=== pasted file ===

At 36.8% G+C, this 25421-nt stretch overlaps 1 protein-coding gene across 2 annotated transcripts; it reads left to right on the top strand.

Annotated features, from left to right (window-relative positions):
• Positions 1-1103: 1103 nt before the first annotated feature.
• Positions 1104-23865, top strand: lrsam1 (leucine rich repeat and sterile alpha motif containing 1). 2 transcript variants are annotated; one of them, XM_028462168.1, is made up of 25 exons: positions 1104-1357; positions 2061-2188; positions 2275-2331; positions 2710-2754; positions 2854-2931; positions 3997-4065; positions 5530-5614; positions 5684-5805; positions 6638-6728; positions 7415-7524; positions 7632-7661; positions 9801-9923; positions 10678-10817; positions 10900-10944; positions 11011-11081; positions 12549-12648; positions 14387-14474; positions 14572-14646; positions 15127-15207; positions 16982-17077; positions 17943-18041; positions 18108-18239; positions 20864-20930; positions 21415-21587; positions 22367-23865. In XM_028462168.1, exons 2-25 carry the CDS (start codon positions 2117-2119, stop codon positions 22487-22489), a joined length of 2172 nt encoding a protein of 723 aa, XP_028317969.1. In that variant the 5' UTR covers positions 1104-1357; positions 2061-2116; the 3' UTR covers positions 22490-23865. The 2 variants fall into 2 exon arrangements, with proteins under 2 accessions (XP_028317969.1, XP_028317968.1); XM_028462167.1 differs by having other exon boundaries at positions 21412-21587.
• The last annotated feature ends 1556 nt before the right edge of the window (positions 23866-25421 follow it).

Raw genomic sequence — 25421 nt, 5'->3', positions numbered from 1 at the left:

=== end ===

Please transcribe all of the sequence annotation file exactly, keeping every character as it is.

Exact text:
At 36.8% G+C, this 25421-nt stretch overlaps 1 protein-coding gene across 2 annotated transcripts; it reads left to right on the top strand.

Annotated features, from left to right (window-relative positions):
• Positions 1-1103: 1103 nt before the first annotated feature.
• Positions 1104-23865, top strand: lrsam1 (leucine rich repeat and sterile alpha motif containing 1). 2 transcript variants are annotated; one of them, XM_028462168.1, is made up of 25 exons: positions 1104-1357; positions 2061-2188; positions 2275-2331; positions 2710-2754; positions 2854-2931; positions 3997-4065; positions 5530-5614; positions 5684-5805; positions 6638-6728; positions 7415-7524; positions 7632-7661; positions 9801-9923; positions 10678-10817; positions 10900-10944; positions 11011-11081; positions 12549-12648; positions 14387-14474; positions 14572-14646; positions 15127-15207; positions 16982-17077; positions 17943-18041; positions 18108-18239; positions 20864-20930; positions 21415-21587; positions 22367-23865. In XM_028462168.1, exons 2-25 carry the CDS (start codon positions 2117-2119, stop codon positions 22487-22489), a joined length of 2172 nt encoding a protein of 723 aa, XP_028317969.1. In that variant the 5' UTR covers positions 1104-1357; positions 2061-2116; the 3' UTR covers positions 22490-23865. The 2 variants fall into 2 exon arrangements, with proteins under 2 accessions (XP_028317969.1, XP_028317968.1); XM_028462167.1 differs by having other exon boundaries at positions 21412-21587.
• The last annotated feature ends 1556 nt before the right edge of the window (positions 23866-25421 follow it).

Raw genomic sequence — 25421 nt, 5'->3', positions numbered from 1 at the left: